Ollie goes out in the car


Ollie, when he is ‘not happy’. Tail down, and panting.

Since he started the summer moult, Ollie has been scratching his legs and biting his ‘undercarriage’. These are sure signs of irritation caused by the usual skin infection he gets a few times a year. Rushing through nettles and brambles doesn’t help, nor does standing for long periods up to his neck in the river. That might cool him down, but it allows who knows what in the river to get into his system too.

So I bowed to the inevitable, and booked him in for a Vet appointment today. Then on Wednesday, he went to the groomer to have the loose fur stripped, and a nice bath. He came back looking sleek, and smelling a whole lot better too.

Taking Ollie to the Vet has to be done by car, as it is twelve miles away, in Swaffham. It makes me feel guilty to see how excited he gets to be going for a drive to some exciting new place, when I know where we are actually going. In the familiar car park, he emerges from his place at the back with a worried look. Having spent so much of his life to and from one Vet or another, he recognises the location immediately.

Once through the door, he begins panting and placing his paws on my knees, looking concerned, and turning in circles on his lead. I always try to see the same Vet, but he was doing surgery today, so I had to see a young lady instead. Meanwhile, a nervous Spaniel in the waiting room was whining and crying, which upset Ollie even more. He kept going over to check on the dog, to make sure he was alright.

By the time we were called in to the examination room, Ollie was trying to head for the door. Fortunately, his condition is well-known, so he only had to be weighed, and suffer a brief investigation with an ear-scope. He tolerates Vet treatment very well as a rule, and as long as I am there, they can do more or less anything to him. After a quick once-over, the lady Vet agreed that he should have the usual doses of ear-drops, antibiotics, and steroids for the inflammation and itchiness. When she got up to go and get the medicines, Ollie tried to exit through the closed door, keen to get back out to the car.

Still feeling guilty, I took him straight up to Milennium Wood in North Elmham, where he came across a group of Labradors and Terriers to sniff and play with.

By the time we were heading back to the car, he appeared to have forgotten his distressing trip.

Until the next time.

56 thoughts on “Ollie goes out in the car

  1. I’ve been to Swaffham. We have holidayed in the area twice. Both times staying just outside Dereham. But we visited Swaffham as the β€œmain town”! Beautiful area. My wife must like it too as she uttered the rare phrase (usually reserved for Italy) β€œ…I could live around here”!!

    Small world.
    Glad Ollie ok too.

    Liked by 1 person

    1. We live just outside Dereham. (3 miles) It’s a larger town than Swaffham, but has less character. Where did you stay around here?
      I go to Swaffham for the Vet, as I ‘followed’ our Vet there, when he opened a new practice. Ollie is much better after just a couple of days on the tablets.
      Best wishes, Pete.

      Liked by 1 person

    1. Ollie is the mainstay of this blog, Pete. He has fans all over the world. πŸ™‚
      Just type ‘Ollie’ into the search box here, and you will discover lots of his ‘adventures’.
      Best wishes, Pete.

      Like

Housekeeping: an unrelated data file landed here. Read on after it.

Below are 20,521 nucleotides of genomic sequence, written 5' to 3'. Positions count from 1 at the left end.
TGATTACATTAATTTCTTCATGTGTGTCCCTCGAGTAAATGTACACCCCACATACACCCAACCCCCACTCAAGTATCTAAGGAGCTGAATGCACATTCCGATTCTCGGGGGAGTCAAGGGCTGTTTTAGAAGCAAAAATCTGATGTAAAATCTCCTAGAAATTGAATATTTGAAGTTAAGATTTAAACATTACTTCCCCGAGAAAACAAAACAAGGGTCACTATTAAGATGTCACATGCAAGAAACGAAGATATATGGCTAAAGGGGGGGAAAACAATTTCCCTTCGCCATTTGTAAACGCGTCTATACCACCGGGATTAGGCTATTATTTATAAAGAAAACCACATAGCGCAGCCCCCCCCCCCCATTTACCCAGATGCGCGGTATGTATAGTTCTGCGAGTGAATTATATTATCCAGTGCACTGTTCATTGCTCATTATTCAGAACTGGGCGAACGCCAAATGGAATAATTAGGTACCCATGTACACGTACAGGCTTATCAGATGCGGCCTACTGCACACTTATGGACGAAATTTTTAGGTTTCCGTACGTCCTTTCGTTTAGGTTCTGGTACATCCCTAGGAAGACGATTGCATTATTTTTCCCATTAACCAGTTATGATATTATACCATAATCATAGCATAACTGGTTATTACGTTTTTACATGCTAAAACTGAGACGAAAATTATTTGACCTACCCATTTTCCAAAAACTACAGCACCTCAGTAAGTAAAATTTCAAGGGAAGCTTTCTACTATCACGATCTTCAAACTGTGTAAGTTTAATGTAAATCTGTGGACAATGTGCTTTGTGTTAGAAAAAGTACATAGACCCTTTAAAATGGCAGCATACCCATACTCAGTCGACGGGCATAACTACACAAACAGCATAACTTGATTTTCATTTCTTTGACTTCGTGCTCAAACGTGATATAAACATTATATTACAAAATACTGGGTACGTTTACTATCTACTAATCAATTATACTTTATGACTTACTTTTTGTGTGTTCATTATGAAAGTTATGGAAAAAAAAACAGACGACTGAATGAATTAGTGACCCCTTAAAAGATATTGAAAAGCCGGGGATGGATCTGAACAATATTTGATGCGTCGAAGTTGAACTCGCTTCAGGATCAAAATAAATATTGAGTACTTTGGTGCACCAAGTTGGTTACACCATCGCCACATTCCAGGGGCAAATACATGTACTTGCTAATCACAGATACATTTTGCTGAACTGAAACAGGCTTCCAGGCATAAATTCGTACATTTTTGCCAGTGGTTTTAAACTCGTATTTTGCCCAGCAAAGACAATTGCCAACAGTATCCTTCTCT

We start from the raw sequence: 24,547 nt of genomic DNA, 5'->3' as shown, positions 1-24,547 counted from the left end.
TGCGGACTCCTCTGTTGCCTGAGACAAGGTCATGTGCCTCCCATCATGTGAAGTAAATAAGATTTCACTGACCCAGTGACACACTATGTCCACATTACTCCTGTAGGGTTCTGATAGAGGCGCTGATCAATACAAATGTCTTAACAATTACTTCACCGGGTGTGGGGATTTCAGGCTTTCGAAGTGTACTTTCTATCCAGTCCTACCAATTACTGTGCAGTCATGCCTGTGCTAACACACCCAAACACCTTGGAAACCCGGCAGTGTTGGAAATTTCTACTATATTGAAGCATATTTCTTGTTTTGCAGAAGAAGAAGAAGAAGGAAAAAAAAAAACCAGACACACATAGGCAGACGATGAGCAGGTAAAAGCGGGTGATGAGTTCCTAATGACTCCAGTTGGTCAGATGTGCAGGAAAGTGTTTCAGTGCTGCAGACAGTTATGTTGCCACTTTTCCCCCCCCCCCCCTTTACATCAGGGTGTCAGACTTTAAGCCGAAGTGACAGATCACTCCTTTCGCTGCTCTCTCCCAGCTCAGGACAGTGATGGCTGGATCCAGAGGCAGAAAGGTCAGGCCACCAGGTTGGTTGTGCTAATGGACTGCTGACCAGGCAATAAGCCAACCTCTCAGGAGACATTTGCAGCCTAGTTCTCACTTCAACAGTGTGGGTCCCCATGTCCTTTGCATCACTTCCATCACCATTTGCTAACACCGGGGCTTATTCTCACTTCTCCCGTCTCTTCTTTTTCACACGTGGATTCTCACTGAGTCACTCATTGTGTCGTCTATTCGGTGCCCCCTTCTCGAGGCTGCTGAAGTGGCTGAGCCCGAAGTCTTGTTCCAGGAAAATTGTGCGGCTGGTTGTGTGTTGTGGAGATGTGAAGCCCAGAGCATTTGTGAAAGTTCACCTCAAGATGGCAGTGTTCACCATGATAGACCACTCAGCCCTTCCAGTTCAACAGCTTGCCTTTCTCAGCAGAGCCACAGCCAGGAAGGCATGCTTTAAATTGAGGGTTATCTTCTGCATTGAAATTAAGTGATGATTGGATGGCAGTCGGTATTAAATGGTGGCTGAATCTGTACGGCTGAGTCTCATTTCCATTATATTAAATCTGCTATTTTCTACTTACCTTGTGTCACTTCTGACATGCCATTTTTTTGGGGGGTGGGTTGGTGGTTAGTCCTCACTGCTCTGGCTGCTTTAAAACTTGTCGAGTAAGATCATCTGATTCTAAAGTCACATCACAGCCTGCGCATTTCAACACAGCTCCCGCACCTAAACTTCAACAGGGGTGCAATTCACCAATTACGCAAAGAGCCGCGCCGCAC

1. He has shown an improvement in just 24 hours, so it’s always worth taking him. I am always surprised it doesn’t put him off going out in the car, but he is always keen to jump in anytime. πŸ™‚
      Best wishes, Pete.

      Liked by 1 person

  2. Poor boy. My dogs Chaka and Moxie hate going to the vet too.They become very needy and clingy. My cats are funny. I can barely get them into their carrier to take them. They hiss and claw and contort their bodies to avoid going in. But after being poked and prodded they waltz right in, no problem.

    Liked by 1 person

  3. It’s a good thing that you stopped to let Ollie have a bit of ‘play time’ with his buddies. Maybe next time the vet trip won’t create such anxiety because he’ll look forward to seeing his friends afterward?

    Liked by 1 person

    1. He spent a long time in the Vet when he was very young, enduring a series of eye operations. When I had a cat to take to the Vet, I used to have to wear oven gloves, to stop her ripping my hands open! πŸ™‚
      Best wishes, Pete.

      Like

  4. I’m supposed to have my head down in horrid work, but when I see Ollie’s name, everything else is put aside. I’m sorry about his distress – and yours – but the boy looks handsome as ever. The labradors and terriers appearing on cue prove again what a good canine support network there is out there. Cats, on the other hand……XX

    Liked by 1 person

  5. All very familiar. Who knew there would be so much guilt and concern to feel over the emotional ups and downs of loving a dog. We have a Chinese Crested Powderpuff and even to tell people what breed he is causes embarrassment to a guy born in Texas. Easier to let people believe he is a poodle and a female poodle at that. Add the fact that he is three legged, after breaking a leg while we were combing burrs out of his feet, the guilt and concern for his moment to moment happiness is far greater than what I felt for my own children.

    Liked by 1 person

    1. I can imagine how guilty you felt breaking his leg, Charlie. As for the breed, we have a huge guy here who walks a miniature chihuahua. He always tells everyone it is his daughter’s dog! πŸ™‚
      Best wishes, Pete.

      Liked by 1 person

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